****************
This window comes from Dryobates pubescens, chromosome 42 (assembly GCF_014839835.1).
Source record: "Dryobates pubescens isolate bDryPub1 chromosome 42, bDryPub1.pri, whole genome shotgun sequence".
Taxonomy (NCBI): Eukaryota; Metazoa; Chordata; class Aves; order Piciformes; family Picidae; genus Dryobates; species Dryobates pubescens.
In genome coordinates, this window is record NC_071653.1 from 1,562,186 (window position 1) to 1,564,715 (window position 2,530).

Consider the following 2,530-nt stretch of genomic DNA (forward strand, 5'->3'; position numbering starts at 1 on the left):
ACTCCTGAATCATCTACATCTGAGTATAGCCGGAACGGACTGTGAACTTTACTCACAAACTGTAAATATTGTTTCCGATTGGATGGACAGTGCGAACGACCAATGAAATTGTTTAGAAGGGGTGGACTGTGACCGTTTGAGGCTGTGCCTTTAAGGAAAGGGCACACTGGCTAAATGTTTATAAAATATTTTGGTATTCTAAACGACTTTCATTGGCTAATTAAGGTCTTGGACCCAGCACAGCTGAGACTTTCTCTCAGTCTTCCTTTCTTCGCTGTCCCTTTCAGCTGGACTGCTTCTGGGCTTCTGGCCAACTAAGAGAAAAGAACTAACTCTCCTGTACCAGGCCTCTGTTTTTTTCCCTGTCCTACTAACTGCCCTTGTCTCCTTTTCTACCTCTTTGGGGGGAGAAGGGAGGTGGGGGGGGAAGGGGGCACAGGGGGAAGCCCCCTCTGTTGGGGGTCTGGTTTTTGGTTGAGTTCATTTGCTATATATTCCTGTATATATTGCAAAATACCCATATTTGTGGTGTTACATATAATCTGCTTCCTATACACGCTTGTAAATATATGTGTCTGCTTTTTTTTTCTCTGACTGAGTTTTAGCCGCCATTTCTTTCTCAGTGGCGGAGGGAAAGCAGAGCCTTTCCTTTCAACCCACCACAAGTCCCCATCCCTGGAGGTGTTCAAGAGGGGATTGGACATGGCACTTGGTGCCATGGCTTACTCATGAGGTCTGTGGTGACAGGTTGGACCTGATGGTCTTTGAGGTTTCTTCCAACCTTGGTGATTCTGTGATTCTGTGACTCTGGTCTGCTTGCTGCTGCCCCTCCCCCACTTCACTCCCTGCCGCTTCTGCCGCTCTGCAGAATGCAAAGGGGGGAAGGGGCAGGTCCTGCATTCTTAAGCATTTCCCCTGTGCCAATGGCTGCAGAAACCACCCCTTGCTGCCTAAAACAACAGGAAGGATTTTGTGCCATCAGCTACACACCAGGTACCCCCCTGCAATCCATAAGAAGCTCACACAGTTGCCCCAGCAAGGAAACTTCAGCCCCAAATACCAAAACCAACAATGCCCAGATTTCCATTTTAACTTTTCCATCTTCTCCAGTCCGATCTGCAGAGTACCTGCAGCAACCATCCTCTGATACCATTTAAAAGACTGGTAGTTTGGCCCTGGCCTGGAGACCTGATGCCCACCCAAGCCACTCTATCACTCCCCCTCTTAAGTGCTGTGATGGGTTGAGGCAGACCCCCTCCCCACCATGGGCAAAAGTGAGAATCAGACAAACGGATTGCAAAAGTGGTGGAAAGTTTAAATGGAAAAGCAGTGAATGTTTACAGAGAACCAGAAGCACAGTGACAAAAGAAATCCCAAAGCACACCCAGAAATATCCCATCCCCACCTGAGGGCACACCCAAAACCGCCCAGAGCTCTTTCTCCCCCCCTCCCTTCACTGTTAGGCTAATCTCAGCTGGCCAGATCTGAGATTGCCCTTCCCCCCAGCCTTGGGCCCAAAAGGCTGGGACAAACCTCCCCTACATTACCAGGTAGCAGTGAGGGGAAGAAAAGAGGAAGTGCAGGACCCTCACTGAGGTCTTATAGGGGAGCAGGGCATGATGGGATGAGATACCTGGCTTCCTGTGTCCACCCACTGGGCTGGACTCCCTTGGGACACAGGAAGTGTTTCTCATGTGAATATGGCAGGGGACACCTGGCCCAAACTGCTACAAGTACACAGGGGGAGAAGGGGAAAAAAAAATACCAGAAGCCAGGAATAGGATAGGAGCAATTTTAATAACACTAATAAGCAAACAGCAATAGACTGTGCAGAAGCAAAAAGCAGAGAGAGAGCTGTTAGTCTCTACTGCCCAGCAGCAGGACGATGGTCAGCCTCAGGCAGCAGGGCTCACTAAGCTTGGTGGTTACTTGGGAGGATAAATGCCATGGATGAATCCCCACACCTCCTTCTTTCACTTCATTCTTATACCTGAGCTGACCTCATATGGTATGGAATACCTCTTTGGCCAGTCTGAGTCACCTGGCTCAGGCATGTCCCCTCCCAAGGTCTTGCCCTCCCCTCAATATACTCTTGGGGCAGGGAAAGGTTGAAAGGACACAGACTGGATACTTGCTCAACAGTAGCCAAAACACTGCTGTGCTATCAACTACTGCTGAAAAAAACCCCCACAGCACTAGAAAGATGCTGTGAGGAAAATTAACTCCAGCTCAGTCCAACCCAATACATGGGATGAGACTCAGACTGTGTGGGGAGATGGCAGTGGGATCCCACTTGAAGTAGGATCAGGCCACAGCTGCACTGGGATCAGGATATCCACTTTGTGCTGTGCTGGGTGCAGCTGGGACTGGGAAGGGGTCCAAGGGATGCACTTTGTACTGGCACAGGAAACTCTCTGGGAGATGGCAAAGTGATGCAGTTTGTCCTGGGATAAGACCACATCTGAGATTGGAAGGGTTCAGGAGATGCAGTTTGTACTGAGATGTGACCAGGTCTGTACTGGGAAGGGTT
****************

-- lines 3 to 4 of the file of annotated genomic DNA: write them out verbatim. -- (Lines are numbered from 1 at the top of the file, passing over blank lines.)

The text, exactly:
Taxonomy (NCBI): Eukaryota; Metazoa; Chordata; class Aves; order Piciformes; family Picidae; genus Dryobates; species Dryobates pubescens.
In genome coordinates, this window is record NC_071653.1 from 1,562,186 (window position 1) to 1,564,715 (window position 2,530).